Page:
Films adapted from TV comedies fall in to two distinct camps – The Inbetweeners at one end and, right at the other end, deep in the quagmire, Harry Hill, Keith Lemon and everyone else who is popular on TV, but less so on the big screen.
Many years after he’s left Wernham Hogg, Brent is now a travelling salesmen of sanitary products embarking on one last shot of stardom. On a limited and shambolic tour with his band, we join David on the road as he seeks a record contract.
“You don’t have to be on stage to be worth something.”
David Brent may just nudge The Inbetweeners from its lofty perch, telling a story that covers all the bases that The Office was famous for – the awkward humour borne of Brent’s misplaced and misguided confidence leading into the beautiful moments of heartfelt emotion that hint at the brilliance that Ricky Gervais would have if he wrote drama.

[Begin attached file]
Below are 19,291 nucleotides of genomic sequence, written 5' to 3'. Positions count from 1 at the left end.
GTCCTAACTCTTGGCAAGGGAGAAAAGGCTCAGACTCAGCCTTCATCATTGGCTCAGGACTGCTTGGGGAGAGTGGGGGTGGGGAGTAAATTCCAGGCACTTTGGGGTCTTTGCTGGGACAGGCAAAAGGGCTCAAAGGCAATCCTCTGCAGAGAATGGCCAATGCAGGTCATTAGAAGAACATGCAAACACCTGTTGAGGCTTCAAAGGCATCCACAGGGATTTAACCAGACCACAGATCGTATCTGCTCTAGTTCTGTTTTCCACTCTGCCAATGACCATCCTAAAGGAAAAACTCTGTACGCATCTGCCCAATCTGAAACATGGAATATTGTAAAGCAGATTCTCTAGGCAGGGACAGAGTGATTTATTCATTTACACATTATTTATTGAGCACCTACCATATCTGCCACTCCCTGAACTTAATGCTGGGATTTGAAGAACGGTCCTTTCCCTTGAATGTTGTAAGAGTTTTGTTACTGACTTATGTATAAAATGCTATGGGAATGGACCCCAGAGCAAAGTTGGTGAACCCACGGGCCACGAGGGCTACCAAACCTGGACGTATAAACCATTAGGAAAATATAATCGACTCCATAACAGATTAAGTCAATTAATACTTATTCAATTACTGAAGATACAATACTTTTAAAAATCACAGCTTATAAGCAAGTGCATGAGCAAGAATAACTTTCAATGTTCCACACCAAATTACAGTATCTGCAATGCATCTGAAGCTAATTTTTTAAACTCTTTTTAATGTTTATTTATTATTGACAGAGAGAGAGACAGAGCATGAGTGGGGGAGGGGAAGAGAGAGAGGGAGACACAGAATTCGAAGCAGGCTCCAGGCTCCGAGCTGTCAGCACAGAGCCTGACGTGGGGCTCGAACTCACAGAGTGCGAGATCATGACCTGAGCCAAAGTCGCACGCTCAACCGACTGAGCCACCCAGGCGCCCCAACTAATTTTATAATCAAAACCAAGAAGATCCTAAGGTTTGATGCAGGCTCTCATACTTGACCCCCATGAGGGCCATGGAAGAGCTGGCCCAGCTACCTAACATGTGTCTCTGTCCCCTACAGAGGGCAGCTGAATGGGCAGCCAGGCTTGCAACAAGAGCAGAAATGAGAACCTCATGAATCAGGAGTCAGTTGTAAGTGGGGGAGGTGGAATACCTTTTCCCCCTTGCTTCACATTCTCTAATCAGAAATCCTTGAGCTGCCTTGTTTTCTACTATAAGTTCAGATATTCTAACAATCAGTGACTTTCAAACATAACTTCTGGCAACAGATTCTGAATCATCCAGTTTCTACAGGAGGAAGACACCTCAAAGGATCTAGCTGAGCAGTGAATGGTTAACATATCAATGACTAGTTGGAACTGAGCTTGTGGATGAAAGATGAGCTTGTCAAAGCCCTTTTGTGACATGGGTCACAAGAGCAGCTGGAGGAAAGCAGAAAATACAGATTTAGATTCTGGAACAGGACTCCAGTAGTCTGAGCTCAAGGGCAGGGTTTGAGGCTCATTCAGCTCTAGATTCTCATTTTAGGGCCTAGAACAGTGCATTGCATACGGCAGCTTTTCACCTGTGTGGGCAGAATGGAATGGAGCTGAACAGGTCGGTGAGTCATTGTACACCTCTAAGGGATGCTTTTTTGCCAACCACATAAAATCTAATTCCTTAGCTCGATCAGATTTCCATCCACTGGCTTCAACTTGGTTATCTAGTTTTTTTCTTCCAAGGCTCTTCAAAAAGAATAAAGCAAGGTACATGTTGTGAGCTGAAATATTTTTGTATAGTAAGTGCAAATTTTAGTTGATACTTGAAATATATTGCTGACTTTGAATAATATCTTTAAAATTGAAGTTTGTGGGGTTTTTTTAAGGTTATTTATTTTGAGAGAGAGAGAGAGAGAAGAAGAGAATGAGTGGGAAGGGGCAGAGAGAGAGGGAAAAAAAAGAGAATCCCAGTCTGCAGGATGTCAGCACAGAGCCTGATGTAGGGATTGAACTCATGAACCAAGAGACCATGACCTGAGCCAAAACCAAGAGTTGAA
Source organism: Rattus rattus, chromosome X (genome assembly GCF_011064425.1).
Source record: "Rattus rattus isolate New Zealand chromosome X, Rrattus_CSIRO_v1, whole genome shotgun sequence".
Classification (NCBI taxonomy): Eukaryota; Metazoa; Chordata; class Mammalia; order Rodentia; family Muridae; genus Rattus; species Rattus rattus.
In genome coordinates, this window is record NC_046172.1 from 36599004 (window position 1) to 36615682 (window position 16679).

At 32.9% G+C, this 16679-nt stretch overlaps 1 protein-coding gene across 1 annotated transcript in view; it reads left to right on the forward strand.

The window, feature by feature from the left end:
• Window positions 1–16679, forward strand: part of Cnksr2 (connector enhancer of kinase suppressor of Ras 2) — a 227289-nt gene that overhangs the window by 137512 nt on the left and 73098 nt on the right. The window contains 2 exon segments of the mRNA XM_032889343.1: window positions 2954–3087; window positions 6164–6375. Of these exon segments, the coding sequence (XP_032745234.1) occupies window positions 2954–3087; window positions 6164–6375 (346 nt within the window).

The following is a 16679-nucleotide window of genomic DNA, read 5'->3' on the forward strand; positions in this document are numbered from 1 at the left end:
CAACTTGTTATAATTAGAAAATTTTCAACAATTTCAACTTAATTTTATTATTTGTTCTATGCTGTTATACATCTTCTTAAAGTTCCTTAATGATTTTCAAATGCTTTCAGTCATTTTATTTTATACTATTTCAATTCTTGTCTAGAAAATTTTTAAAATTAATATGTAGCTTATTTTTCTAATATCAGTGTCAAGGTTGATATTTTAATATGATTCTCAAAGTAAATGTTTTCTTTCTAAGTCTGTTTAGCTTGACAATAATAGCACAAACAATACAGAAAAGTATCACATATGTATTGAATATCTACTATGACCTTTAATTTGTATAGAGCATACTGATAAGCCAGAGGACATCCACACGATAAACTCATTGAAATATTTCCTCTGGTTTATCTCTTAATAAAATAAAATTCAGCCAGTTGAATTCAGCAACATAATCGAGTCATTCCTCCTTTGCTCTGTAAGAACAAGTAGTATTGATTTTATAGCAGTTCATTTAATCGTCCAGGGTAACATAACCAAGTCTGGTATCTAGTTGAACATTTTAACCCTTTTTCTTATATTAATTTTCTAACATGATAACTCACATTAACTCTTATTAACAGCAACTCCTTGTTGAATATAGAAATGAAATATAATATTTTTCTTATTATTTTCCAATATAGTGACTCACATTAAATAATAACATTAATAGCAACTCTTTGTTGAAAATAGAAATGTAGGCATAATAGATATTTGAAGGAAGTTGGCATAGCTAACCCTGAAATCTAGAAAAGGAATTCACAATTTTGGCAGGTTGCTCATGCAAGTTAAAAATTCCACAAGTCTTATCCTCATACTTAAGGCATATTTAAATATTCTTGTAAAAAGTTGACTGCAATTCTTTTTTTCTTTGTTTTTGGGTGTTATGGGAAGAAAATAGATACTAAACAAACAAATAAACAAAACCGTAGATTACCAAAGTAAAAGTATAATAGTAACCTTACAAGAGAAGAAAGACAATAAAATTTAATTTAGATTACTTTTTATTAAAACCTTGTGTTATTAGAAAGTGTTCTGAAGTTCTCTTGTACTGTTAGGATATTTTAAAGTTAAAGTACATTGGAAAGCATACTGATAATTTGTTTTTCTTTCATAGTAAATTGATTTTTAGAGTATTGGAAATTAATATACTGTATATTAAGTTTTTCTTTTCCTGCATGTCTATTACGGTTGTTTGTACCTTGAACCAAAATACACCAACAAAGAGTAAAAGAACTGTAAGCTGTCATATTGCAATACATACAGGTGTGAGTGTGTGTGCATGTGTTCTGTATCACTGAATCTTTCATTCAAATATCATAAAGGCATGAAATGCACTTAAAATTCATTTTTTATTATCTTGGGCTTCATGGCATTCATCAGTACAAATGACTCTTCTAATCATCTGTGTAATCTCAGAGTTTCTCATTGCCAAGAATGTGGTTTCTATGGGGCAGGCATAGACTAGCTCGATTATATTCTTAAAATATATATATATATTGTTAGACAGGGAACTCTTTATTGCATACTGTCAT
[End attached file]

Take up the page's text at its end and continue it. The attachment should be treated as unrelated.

At 95 minutes long, Gervais gives us a three part story that wouldn’t be out of place in a TV miniseries – this is how the film feels and it’s a very comfortable feeling. There isn’t a big-screen feel to David Brent’s adventure, and nor should there be.
“I was a rock star”
Whereas other pretenders to the TV-to-film crown may have tried to mask their shortcomings with spectacle, Ricky Gervais confidently strides through the film knowing that he’s the centre of attention. Very much like The Inbetweeners, these are characters we’ve seen grow, performed with such conviction that it just works.